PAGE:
Photo courtesy of Milos-Muller/iStock

Squeezing the (Remaining) Golden Geese: Refinery Closures May Lead to Increased Tax Scrutiny on Operating Facilities

On November 4, 2020, Shell Oil Company announced the closure of its refinery in Convent, Louisiana, a situation that is far from isolated. As reported in the Wall Street Journal article, “Pandemic Pushes Fuel Makers in Richer Countries to the Brink,” 11 refineries from the U.S. to Japan have announced intentions to close. Several years of sinking oil prices, price disputes, and overproduction among OPEC+ nations, the move toward renewable energy sources, and the economic downturn associated with the COVID-19 pandemic are causing nearly unprecedented, simultaneous strains on the entire oil and gas industry. According to the research firm IHS Markit, and reported in the Houston Chronicle, more than three million barrels per day of refining capacity will be shut down as a result of the pandemic alone. A rationalization of production that was expected to be spread across the next decade has now occurred in the space of less than a year.

The closure of a major industrial facility, which is often one of the largest employers and taxpayers in a local jurisdiction, has far-reaching impacts on the owner of the closed facility, owners of surviving businesses, individuals in the local community, and state and local governmental authorities. A closure of this type will result in the loss of millions of dollars in tax revenues and present significant challenges to local tax recipient bodies. And for continuing industrial facilities and other businesses in the jurisdiction, the closure of a major industrial facility could mean increased scrutiny by local tax authorities as they attempt to make up for the financial shortfall.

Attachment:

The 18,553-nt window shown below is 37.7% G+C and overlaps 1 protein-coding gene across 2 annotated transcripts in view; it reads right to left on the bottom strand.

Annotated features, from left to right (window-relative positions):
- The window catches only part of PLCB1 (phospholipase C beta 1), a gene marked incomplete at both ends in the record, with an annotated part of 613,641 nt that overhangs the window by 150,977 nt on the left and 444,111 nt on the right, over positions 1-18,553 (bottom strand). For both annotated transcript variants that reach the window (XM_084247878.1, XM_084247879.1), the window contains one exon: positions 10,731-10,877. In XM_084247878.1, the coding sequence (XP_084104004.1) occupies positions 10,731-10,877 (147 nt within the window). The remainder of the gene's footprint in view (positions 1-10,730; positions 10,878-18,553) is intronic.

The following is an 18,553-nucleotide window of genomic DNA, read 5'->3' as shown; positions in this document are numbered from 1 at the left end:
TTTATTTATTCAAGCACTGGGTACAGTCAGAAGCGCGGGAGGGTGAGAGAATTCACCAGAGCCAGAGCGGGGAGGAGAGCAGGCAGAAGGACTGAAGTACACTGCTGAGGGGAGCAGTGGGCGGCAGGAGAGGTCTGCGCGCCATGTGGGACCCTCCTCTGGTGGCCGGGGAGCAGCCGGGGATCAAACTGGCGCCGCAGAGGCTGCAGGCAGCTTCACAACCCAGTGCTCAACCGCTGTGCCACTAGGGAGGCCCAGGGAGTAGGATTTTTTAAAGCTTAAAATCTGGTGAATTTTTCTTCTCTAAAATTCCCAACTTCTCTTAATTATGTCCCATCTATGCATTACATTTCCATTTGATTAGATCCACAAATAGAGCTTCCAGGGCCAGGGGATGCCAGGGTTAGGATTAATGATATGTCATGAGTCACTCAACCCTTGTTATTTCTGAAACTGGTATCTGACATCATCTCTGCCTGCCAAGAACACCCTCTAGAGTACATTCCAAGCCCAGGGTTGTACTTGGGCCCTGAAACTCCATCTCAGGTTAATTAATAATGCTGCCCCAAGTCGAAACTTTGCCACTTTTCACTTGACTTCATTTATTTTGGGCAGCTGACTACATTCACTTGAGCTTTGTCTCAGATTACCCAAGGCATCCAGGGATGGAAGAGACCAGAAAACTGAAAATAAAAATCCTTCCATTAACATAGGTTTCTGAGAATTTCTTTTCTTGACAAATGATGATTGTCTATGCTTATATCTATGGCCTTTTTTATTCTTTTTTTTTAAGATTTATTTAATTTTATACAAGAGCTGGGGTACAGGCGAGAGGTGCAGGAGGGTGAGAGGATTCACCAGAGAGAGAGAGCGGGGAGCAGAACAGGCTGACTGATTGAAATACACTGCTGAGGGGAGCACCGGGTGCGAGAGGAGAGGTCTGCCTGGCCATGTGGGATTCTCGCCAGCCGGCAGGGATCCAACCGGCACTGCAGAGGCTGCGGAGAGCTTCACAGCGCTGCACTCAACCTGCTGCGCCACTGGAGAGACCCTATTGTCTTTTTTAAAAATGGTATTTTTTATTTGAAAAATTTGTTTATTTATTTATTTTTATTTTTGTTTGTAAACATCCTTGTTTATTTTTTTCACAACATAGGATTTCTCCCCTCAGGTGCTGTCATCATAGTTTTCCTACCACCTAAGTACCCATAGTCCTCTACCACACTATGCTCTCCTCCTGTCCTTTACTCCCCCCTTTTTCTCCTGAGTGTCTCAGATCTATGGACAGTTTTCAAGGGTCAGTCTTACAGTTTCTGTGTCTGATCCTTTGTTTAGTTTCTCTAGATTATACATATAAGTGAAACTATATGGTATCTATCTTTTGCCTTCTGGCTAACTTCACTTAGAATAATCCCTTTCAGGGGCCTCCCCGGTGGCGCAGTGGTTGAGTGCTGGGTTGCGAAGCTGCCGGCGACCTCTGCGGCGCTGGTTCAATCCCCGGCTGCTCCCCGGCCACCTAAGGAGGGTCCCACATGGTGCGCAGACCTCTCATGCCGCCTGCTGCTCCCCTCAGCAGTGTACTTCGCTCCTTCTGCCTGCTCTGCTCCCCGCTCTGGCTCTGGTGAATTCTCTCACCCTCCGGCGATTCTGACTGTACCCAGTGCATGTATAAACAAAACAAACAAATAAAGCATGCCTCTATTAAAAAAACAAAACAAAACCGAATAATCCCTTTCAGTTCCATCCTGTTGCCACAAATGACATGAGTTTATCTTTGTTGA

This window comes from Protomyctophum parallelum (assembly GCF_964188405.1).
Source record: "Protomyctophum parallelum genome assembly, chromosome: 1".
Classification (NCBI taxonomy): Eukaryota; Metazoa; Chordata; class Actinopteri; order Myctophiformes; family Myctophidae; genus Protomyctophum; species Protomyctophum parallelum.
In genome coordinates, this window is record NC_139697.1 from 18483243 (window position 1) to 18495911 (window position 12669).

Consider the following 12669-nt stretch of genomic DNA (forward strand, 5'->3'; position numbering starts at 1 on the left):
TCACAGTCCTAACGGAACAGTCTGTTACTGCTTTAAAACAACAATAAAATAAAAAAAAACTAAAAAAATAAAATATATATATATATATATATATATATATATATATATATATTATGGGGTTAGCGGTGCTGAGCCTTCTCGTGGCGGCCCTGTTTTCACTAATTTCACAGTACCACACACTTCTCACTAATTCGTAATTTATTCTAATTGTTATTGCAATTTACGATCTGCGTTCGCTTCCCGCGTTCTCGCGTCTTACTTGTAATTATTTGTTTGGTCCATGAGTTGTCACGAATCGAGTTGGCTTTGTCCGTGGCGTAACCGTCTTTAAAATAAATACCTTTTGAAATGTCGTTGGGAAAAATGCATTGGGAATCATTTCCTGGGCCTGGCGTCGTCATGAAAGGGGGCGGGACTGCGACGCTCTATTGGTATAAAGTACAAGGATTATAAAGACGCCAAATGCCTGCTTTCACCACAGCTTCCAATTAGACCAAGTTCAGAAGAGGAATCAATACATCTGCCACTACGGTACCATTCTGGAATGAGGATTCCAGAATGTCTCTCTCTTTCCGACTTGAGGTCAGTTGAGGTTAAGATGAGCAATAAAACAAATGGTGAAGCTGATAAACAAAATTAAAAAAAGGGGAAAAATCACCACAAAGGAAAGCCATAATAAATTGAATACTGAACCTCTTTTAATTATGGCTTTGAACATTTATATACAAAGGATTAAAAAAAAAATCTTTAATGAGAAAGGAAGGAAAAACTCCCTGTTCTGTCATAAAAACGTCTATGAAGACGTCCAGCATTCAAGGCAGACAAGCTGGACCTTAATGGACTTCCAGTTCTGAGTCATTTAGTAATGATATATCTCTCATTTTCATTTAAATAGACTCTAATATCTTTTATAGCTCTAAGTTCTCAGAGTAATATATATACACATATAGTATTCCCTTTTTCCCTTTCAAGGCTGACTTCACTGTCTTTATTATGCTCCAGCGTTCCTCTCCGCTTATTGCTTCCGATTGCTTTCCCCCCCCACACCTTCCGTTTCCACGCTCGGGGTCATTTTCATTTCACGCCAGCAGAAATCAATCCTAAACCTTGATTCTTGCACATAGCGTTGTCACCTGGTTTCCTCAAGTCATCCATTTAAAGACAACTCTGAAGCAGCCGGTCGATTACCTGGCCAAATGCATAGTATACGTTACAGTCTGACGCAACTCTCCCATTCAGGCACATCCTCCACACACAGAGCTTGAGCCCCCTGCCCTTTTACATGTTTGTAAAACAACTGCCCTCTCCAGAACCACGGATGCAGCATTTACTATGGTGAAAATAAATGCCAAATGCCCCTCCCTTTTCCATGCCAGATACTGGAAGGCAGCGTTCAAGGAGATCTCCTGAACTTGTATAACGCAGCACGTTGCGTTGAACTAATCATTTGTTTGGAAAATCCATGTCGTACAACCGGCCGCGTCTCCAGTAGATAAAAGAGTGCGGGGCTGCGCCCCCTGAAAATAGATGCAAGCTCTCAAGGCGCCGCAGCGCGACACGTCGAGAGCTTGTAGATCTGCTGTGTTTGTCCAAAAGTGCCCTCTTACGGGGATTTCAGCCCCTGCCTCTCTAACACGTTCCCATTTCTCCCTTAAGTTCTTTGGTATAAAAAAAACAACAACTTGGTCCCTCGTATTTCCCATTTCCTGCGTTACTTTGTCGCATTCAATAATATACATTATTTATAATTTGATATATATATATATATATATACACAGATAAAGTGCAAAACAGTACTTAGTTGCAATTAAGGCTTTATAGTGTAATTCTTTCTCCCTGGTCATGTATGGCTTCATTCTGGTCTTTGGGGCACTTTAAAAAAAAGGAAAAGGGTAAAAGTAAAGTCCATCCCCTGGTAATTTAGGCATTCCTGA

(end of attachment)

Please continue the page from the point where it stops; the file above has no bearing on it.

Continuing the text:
The apparent opposing positions of local tax recipient bodies (maintain or increase tax revenues) and local operating businesses (preserve cash flow) present unique challenges and opportunities. Among other challenges, owners of operating businesses must be aware of efforts by local governmental authorities to recoup potential revenue losses from facility closures and should develop proactive strategies to balance their business needs with the financial needs of the communities in which they operate.

This article focuses on strategies businesses should implement to effectively manage their local property tax responsibilities and opportunities. While beyond the scope of this article, similar efforts should be implemented with respect to other state and local taxes, e.g., income, franchise, sales/use.

As Industrial Facilities are Lost, Focus Turns to Remaining Industrial Facilities and Other Businesses

For decades, several states, including the authors’ home state of Louisiana, have viewed refineries and other large industrial facilities as proverbial golden geese. In return for certain economic development incentives, such facilities provided well-paying jobs to hundreds of thousands of individuals. These individuals in turn spent their hard-earned wages in the local community. In addition, local property and sales taxes paid by owners of such facilities went directly to local communities, as well as a portion of state-level taxes allocated to local governments by the legislature. Through economic ups and downs, this arrangement more or less worked – until now.